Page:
Fewer Medicare patients are seeing a familiar primary care or outpatient physician while they’re hospitalized, according to a study published today in the Journal of the American Medical Association.
According to the study, in 2006 40% of hospitalized patients were seen by at least 1 physician that they had visited in an outpatient setting in the prior year, and 32% of patients with an identifiable PCP were seen by that physician while hospitalized. That is down from 50% and 44%, respectively, in 1996. Greater absolute decreases in continuity with any outpatient physician between 1996 and 2006 occurred in patients admitted on weekends, those living in large metropolitan areas, and in New England. Increasing involvement of hospitalists was associated with approximately one-third of the decrease in continuity of care between 1996 and 2006. The findings are based on enrollment and claims data for a national sample of Medicare beneficiaries over age 66.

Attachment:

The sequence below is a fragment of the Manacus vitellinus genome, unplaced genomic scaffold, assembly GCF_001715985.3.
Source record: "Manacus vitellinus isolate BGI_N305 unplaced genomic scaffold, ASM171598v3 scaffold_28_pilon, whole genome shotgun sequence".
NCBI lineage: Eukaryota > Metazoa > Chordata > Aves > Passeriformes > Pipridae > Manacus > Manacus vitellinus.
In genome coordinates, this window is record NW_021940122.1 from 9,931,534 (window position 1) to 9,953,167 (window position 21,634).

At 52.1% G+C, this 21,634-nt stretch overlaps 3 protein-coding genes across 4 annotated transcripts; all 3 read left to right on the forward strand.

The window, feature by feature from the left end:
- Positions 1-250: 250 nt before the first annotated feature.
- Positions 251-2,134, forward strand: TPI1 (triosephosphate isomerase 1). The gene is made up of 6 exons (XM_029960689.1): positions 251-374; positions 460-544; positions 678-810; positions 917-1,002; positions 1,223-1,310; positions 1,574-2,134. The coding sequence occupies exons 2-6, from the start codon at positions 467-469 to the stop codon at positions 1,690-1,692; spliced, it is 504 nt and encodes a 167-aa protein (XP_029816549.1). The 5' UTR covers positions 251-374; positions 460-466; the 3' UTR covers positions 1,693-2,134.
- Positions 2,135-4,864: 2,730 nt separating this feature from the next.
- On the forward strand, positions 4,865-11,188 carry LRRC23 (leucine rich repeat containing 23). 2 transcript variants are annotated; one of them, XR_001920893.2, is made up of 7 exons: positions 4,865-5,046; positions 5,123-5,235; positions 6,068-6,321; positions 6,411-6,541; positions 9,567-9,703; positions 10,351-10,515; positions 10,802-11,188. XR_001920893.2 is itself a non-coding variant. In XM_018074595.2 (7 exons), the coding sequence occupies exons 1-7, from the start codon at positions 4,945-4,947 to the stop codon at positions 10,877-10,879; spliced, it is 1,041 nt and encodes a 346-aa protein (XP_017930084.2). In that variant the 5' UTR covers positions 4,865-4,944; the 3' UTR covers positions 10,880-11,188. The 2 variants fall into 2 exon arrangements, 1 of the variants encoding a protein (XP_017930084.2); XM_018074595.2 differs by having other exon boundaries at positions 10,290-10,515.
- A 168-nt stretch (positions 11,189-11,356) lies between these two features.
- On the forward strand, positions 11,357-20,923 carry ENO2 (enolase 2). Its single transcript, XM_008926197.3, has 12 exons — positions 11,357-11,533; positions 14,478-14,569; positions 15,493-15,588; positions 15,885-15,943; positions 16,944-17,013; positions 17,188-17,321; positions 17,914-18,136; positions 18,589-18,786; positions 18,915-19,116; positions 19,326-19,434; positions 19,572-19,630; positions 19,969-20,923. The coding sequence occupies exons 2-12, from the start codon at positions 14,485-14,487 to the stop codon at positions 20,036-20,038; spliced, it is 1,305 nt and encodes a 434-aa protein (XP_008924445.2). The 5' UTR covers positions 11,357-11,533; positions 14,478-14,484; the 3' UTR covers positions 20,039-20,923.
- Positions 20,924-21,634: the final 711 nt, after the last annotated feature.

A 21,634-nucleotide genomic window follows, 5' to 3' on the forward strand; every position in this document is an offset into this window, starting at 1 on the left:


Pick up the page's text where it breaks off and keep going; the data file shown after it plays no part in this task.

(SOURCE: AHA News Now, http://ahanews.com, April 22, 2009)